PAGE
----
Rep. Joe Barton will retain his position as the top Republican lawmaker on the House Energy and Commerce Committee after expressing remorse to his fellow GOP lawmakers for his apology to BP chief executive Tony Hayward.
House Minority Leader John Boehner said Barton apologized to his colleagues at a closed-door meeting Wednesday for "in his words, his poor choice of words."
A House Republican aide confirmed that Barton, a Texan in his 13th term, would not lose his position over his remarks to Hayward.
"He retracted the statement last week and apologized," Boehner said. "I think that the issue is closed."
During a congressional hearing last week where Hayward testified, Barton apologized to the BP executive for the White House getting the oil company to commit to a $20 billion Gulf Coast relief fund. Barton called it a "shakedown."
Barton later apologized for the apology to BP. Still, GOP leaders had threatened to launch a process to strip Barton of his seniority on the powerful panel, a particularly painful threat to any long-term lawmaker.
The comment had embarrassed Republicans and provided ammunition to Democrats claiming that Republicans were taking a pro-industry stance in the Gulf oil spill.
The Democratic National Committee on Monday started running an ad on national and Washington cable television stations that includes a clip of Barton apologizing to BP.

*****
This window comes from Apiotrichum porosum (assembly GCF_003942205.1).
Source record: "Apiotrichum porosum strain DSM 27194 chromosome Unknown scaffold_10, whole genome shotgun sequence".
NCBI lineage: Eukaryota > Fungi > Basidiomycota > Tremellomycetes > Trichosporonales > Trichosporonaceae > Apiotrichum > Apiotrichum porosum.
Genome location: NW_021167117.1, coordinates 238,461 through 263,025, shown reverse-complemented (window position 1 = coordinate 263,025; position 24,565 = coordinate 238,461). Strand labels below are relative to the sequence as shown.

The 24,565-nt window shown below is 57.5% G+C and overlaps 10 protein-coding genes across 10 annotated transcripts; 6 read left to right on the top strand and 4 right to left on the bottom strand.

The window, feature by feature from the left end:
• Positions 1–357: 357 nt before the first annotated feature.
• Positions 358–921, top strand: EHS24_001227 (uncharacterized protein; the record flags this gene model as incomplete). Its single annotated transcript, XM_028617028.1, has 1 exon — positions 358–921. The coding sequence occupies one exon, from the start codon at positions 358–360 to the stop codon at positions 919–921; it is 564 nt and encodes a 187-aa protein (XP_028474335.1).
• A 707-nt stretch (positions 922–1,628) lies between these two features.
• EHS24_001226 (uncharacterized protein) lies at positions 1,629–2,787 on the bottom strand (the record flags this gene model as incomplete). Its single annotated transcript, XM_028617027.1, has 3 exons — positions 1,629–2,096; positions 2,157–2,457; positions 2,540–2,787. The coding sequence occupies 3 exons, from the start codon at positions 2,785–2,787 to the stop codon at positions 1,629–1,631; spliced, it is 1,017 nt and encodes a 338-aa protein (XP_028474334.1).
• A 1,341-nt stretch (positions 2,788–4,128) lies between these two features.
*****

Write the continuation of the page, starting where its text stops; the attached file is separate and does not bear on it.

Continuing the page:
Boehner said Democrats want to use Barton's remarks as a distraction in order to push an energy bill.
"The real issue here is not what Mr. Barton said," Boehner told reporters. "It is let's get the oil leak stopped. Let's get the mess cleaned up. Find out what happened, and make sure it never happens again."
As he left the closed-door meeting, Barton told reporters he made a statement to the Republican conference and "everybody took it in the spirit that I made it."
Barton would not say what he told Republicans at the meeting, but said they applauded his comments. "That's between me and the conference," he said.
"I'm the ranking Republican on the committee," Barton said. "I serve at the pleasure of the full conference."
Associated Press writer Jim Abrams contributed to this report.
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